- "The RSB has developed a third-party certification system for biofuels sustainability standards, encompassing environmental, social and economic principles and criteria through an open, transparent, and multi-stakeholder process. National Wildlife Federation played a key role in establishing this global standard for the voluntary certification of biofuels and hopes the new system will promote good practices on the ground, and eventually help end biofuels production practices that are harmful to the climate and environment."
- ""Barbara Bramble, Senior Advisor for the International Climate and Energy Program at the National Wildlife Federation, and Chair of the Board of the RSB, said today:
- "'We are pleased that the Manildra Group has achieved certification, under the RSB's global system of Principles and Criteria, for their wheat flour production operation, Shoalhaven Starches Pty Ltd. This is a significant achievement for the Australian-based project, which makes biofuels out of an otherwise potentially polluting waste stream, so it fulfills several objectives at once."
- "For more information on the Roundtable on Sustainable Biofuels, visit www.rsb.org."
- See also the website of RSB Services
- Website of RSB Services Launched, 10 February 2012, by RSB Services: "The RSB Services Foundation is a US-based non-profit organization to implement the Roundtable on Sustainable Biofuels’ sustainability standard. The RSB Services Foundation works with companies who wish to become certified and third party verifiers (i.e. Certification Bodies) to maintain the tools and internal systems for the RSB certification process...."
- First EU sustainability schemes for biofuels get the go-ahead, 19 July 2011 press release by the European Commission: "In order to receive government support or count towards mandatory national renewable energy targets, biofuels used in the EU, whether locally produced or imported, have to comply with sustainability criteria. These criteria aim at preventing the conversion of areas of high biodiversity and high carbon stock for the production of raw materials for biofuels. In practice this means that biofuels made of crops that have been grown on land that used to be rainforest or natural grassland with a unique ecosystem cannot be considered as sustainable. In addition, the greenhouse gas emissions over the whole production chain need to be at least 35% lower compared to fossil fuels. That threshold will increase over time."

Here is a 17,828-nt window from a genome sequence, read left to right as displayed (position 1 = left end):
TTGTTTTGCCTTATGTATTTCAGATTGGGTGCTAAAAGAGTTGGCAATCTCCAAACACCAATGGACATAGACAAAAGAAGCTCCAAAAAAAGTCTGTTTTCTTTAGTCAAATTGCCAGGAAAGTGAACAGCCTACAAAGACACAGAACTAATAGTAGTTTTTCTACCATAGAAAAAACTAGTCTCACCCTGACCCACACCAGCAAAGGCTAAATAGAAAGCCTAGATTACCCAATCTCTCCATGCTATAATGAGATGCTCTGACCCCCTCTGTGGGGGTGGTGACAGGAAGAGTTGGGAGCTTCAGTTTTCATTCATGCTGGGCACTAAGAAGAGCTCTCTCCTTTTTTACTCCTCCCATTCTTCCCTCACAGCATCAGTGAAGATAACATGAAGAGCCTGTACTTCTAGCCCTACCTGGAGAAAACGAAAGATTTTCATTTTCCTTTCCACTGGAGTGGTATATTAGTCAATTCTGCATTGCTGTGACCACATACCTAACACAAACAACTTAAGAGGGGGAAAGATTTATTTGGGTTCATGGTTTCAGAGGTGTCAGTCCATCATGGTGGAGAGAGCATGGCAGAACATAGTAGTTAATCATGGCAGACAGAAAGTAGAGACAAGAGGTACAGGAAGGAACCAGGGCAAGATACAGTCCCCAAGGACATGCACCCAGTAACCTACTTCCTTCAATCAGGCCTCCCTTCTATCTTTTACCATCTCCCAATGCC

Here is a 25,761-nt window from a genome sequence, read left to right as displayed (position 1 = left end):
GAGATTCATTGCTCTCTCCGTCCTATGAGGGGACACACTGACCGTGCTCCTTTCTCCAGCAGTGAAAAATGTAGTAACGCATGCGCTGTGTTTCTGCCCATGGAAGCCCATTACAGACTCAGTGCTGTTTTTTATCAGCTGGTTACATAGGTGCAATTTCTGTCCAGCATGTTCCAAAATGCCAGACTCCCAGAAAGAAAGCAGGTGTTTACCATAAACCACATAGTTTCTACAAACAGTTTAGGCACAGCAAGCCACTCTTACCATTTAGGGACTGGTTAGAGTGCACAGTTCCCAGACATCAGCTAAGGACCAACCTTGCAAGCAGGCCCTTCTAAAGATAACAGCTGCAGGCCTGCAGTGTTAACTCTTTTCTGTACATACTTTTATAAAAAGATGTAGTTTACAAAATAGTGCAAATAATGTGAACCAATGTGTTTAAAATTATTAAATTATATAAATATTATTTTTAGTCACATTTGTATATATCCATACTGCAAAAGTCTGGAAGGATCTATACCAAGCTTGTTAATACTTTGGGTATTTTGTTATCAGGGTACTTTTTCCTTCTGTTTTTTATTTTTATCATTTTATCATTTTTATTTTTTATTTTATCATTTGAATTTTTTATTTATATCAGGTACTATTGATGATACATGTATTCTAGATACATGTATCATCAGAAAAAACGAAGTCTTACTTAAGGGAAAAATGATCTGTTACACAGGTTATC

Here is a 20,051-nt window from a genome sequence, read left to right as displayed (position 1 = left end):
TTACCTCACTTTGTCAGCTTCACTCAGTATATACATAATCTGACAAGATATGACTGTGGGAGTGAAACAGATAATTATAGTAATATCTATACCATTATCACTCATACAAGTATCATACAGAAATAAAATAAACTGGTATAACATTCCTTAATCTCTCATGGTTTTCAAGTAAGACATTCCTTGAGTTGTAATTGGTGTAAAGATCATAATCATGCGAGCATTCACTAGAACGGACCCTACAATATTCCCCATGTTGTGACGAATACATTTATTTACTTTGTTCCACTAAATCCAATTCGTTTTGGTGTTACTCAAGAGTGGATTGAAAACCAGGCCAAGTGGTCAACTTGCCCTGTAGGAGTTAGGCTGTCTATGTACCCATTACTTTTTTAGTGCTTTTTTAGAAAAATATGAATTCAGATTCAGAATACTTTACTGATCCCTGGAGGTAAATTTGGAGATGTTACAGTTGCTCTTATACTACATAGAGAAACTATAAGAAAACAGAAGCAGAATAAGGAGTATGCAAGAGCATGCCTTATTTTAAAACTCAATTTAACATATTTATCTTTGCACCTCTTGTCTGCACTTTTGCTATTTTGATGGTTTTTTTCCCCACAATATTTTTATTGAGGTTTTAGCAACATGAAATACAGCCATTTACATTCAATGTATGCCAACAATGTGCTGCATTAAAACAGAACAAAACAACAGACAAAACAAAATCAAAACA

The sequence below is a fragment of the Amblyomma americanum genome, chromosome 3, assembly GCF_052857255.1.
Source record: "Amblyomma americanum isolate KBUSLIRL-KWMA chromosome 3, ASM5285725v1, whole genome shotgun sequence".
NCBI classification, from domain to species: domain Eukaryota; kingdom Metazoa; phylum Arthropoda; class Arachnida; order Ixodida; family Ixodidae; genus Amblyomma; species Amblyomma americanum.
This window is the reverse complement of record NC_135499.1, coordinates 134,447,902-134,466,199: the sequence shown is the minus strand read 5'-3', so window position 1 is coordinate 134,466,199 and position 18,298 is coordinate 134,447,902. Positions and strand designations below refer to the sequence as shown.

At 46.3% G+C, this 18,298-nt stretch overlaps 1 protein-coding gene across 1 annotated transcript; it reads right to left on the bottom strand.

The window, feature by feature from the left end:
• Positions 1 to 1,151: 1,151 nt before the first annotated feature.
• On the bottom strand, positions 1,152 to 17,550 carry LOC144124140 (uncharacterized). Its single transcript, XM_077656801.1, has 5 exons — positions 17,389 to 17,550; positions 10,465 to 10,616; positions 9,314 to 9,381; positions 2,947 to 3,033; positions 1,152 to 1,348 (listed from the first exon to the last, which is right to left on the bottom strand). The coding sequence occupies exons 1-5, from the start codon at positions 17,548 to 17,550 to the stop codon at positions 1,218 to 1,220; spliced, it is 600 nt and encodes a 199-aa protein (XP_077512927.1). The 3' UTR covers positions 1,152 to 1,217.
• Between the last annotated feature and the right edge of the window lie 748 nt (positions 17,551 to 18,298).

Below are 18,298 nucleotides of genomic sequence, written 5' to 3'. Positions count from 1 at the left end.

- "Companies can choose whether to demonstrate compliance with these sustainability requirements through national systems or by joining a voluntary scheme which is recognised by the Commission."
- "After a detailed assessment made by the Commission and various improvements the following schemes were recognised:
- ISCC (German (government financed) scheme covering all types of biofuels)
- Bonsucro EU (Roundtable initiative for sugarcane based biofuels, focus on Brazil)
- RTRS EU RED (Roundtable initiative for soy based biofuels, focus on Argentina and Brazil)
- RSB EU RED (Roundtable initiative covering all types of biofuels)
- 2BSvs (French industry scheme covering all types of biofuels)
- RSBA (Industry scheme for Abengoa covering their supply chain)
- Greenergy (Industry scheme for Greenergy covering sugar cane ethanol from Brazil)
- "The Commission is currently discussing with other voluntary schemes how these can also improve their standard in order to meet the sustainability requirements for biofuels."
- Biofuels targets are 'unethical', says Nuffield report, 13 April 2011 by BBC News (U.K.): "EU biofuels targets are unethical, according to a report by the Nuffield Council on Bioethics."
- "Its authors recommend the targets should be lifted temporarily until new safeguards are put in place for biofuels grown in Europe or imported."
- "The Council is an independent body that was set up 20 years ago to ponder ethical issues raised by developments in biology and medicine."
- "It has been studying biofuels for 18 months - specifically relating to the EU Renewable Energy Directive target that biofuels should account for 10% of transport fuel by 2020, a much-criticised mandate originally designed as part of Europe's strategy to combat climate change."
- "Based on what it says is a set of ethical values which will be widely shared, the report says biofuels should: